Shana L. Snyder | New Brunswick, NJ USA | 03/07/2000
(5 out of 5 stars)
"Elizabeth's soundtrack deftly captures the brooding darkness and the painful passion of the film through its various themes. Included are sources not originally written by Hirschfelder, such as an amazing Mozart Requiem Aeturnum (K. 626, d minor) that sounds as if it were recorded in an echo chamber by a fiery nymph. Some of the music is period appropriate, however, and traditional dances from the 16th century make their appearance. Elizabeth combines sweeping love themes, rhythmic terror, vocal madness, and musical homage into a wonderful soundtrack recording that reflects the beauty of the superb film in which it appears. Why Shakespeare in Love won the Oscar for best original score is something which I cannot fathom. Compared to Elizabeth it is musically dull and repetitive."
An admirable work of art
Shaun Williams | Albuquerque, NM United States | 05/30/2004
(5 out of 5 stars)
"This soundtrack includes two works by famous composers(Mozart and Byrd) but the score is a seamless blend. Listening to the wonder that is the very first track, I could hardly believe it was the product of a movie composer. It seemed too good to be true. It had a classical era feel to it, but was full of engaging elements of dissonance that reflected an intriguing influence of modern sensibilities.
All the music sounded as though it could have been composed in the 17th century and it was so excellently moody. How well it emphasized those dark, draughty hallways with only sputtering, smoky torches to light them! How dark and sinister was the royal court as everyone conspired against each other in the shadows. And then for occasions of levity were excellent dances. I couldn't help but think it appropriate as a sad voice spirals up and up as Lord Robert Dudley sits with tears running down his face. This is easily one of the best soundtracks I have ever had the pleasure of coming across. Not only is it perfect for the movie, but it is by itself an admirable work of art."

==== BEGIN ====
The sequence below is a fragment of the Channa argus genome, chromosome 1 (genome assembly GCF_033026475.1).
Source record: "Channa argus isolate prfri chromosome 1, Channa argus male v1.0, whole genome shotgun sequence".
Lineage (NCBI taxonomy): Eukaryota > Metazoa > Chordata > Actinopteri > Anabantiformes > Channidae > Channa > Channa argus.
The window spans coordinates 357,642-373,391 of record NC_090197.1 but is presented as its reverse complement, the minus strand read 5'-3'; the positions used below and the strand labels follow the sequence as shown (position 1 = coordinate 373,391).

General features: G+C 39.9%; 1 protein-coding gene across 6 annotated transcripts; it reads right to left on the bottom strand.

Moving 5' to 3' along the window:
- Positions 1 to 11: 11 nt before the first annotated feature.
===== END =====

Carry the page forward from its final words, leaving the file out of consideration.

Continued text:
Elizabeth - a tour de force
anthemic | Australia | 06/20/2000
(4 out of 5 stars)
"Without a doubt, David Hirschfelder is a name that will become increasingly popular in the soundtrack industry in the coming years. 'Elizabeth' will arrest and captivate the listener from beginning to end - with a tour de force of energy.While this happens it will displace your timespace and time-warp you into a 16th century castle court. It will arouse your passion, anticipate your fear, and tingle your spine with joy and anxiety. Despite reference (and intertextuality) to great composers gone by, the soundtrack is entirely appropriate for the film as it generates its own sense of drama. It is not a soundtrack that will pass by unregistered by the mind. In this sense it is never a mere accompaniment - instead working alongside the film and heightening drama in its own right. Displaying a fine range of tempos, themes, and moods - 'Night of the Long Knives' juxtaposed with 'Coronation Banquet' exemplify the soundtrack's ability to mix these while remaining true to a high level of intensity. The fact that the Oscars gave their ultimate nod of approval to 'Life is Beautiful' for 'Original Dramatic Score' and 'Shakespeare in Love'for 'Best Picture' shows how they continue to get it wrong. Such a decision would have the mighty queen turning in her grave but move on undeterred she will. It is highly unlikely that anyone will dislike this soundtrack and those are pretty good odds for the prospective buyer! To quote Shakespeare - "if music be the food of life, then play on"."